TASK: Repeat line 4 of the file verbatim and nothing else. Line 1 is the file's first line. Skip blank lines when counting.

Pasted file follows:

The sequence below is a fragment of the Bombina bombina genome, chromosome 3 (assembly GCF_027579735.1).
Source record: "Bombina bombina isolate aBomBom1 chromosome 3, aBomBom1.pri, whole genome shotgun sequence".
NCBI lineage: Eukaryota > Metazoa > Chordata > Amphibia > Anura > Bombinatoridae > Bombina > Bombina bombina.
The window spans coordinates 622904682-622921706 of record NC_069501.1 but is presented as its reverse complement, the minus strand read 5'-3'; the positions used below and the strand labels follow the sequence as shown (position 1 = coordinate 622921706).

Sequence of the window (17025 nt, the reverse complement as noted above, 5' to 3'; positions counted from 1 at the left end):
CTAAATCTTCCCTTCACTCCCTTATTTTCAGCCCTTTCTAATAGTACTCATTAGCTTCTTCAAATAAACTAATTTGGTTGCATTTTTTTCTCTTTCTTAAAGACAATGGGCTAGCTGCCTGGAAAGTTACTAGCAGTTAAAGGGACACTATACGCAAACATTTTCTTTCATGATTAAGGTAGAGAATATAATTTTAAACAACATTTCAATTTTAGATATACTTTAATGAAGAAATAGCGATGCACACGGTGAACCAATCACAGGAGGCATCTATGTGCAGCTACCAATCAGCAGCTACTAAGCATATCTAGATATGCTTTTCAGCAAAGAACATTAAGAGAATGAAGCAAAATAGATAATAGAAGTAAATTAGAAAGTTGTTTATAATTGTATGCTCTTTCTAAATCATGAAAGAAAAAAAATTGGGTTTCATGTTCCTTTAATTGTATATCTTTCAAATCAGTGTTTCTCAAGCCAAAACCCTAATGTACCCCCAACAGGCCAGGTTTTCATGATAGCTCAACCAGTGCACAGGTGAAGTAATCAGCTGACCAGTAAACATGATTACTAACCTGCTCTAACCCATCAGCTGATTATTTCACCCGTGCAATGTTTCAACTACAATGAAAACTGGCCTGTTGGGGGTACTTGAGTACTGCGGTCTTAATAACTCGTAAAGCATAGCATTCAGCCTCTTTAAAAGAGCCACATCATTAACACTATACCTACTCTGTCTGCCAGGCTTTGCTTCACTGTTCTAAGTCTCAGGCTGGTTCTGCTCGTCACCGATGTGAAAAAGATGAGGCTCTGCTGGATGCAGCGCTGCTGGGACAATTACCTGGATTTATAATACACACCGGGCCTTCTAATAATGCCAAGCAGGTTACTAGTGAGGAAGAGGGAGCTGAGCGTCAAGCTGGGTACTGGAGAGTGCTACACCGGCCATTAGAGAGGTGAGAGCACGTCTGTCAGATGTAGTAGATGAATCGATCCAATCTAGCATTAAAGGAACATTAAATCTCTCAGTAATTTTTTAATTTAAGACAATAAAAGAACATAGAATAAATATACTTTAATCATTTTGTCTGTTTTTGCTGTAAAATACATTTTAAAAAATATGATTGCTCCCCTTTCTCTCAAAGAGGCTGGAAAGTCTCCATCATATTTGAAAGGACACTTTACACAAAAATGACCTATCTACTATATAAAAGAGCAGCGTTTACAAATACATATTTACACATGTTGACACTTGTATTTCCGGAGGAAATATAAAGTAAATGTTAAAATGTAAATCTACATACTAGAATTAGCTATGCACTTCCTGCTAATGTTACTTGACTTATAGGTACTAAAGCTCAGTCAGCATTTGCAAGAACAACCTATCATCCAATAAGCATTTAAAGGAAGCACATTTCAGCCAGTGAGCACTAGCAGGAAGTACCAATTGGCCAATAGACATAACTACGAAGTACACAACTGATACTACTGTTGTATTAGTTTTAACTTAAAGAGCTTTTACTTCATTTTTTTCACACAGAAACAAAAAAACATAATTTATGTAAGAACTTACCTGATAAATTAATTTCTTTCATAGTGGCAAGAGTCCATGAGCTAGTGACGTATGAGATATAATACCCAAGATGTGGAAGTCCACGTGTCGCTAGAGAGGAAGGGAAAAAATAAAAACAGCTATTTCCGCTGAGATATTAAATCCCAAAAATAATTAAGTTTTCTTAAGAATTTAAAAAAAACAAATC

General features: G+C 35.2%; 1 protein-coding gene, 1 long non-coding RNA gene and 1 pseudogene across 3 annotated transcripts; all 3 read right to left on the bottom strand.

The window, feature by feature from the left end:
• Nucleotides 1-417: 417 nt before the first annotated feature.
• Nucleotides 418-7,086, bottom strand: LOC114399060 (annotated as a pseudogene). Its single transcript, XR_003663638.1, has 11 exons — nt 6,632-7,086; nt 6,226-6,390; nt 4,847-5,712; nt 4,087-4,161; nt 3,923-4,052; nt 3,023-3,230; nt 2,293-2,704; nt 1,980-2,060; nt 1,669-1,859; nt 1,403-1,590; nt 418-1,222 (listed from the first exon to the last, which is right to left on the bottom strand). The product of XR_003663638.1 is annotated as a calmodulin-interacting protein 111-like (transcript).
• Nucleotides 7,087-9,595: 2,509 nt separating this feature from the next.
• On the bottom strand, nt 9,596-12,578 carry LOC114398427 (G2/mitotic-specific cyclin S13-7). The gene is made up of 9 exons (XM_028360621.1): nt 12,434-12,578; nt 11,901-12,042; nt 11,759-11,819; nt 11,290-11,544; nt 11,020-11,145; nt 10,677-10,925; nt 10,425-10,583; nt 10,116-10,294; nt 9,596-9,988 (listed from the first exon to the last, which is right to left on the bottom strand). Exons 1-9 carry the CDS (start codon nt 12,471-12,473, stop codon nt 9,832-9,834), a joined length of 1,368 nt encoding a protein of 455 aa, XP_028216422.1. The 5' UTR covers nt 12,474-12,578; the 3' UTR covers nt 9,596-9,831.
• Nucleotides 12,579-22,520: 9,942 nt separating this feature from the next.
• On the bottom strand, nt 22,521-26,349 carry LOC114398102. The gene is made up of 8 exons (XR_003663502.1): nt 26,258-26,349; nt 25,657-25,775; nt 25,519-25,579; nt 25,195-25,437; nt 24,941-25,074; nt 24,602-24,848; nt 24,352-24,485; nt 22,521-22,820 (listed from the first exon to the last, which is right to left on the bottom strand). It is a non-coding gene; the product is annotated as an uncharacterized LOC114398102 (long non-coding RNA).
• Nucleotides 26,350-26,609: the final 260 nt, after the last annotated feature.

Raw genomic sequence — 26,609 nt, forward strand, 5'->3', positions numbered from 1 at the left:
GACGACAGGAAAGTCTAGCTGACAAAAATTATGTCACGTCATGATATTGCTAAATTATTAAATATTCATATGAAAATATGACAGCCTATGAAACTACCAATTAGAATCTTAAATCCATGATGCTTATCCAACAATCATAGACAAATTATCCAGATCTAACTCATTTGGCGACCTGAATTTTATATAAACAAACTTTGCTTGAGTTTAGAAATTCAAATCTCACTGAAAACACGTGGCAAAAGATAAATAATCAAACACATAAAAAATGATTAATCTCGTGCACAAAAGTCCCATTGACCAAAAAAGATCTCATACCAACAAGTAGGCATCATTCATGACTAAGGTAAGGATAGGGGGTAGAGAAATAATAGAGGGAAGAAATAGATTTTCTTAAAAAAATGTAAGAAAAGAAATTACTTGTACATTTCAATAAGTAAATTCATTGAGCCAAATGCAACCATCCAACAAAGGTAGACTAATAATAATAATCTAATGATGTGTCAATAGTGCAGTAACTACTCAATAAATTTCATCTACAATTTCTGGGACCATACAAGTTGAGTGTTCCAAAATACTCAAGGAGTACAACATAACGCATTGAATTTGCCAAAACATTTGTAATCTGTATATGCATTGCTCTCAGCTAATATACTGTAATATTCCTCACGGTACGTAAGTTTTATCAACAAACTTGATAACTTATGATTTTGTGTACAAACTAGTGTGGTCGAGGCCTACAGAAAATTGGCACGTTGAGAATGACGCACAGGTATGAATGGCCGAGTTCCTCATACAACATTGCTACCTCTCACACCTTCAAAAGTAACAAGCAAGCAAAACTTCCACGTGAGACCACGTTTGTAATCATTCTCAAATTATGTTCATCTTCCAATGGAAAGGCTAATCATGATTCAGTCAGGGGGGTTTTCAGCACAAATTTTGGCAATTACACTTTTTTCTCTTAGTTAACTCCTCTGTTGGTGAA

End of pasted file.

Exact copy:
The window spans coordinates 622904682-622921706 of record NC_069501.1 but is presented as its reverse complement, the minus strand read 5'-3'; the positions used below and the strand labels follow the sequence as shown (position 1 = coordinate 622921706).